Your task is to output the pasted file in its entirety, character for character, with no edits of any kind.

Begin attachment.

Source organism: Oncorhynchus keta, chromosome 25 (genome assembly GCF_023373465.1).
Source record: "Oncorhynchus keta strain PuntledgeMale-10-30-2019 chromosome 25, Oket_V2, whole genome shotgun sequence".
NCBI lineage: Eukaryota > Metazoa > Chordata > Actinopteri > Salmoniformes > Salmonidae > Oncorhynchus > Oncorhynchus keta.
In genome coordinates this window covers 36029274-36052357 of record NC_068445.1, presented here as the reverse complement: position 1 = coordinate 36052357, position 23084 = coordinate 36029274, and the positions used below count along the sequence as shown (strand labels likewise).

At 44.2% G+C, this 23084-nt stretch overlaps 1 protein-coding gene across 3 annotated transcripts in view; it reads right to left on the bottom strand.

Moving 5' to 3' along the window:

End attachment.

Source organism: Oncorhynchus keta, chromosome 25 (genome assembly GCF_023373465.1).
Source record: "Oncorhynchus keta strain PuntledgeMale-10-30-2019 chromosome 25, Oket_V2, whole genome shotgun sequence".
NCBI lineage: Eukaryota > Metazoa > Chordata > Actinopteri > Salmoniformes > Salmonidae > Oncorhynchus > Oncorhynchus keta.
In genome coordinates this window covers 36029274-36052357 of record NC_068445.1, presented here as the reverse complement: position 1 = coordinate 36052357, position 23084 = coordinate 36029274, and the positions used below count along the sequence as shown (strand labels likewise).

At 44.2% G+C, this 23084-nt stretch overlaps 1 protein-coding gene across 3 annotated transcripts in view; it reads right to left on the bottom strand.

Moving 5' to 3' along the window: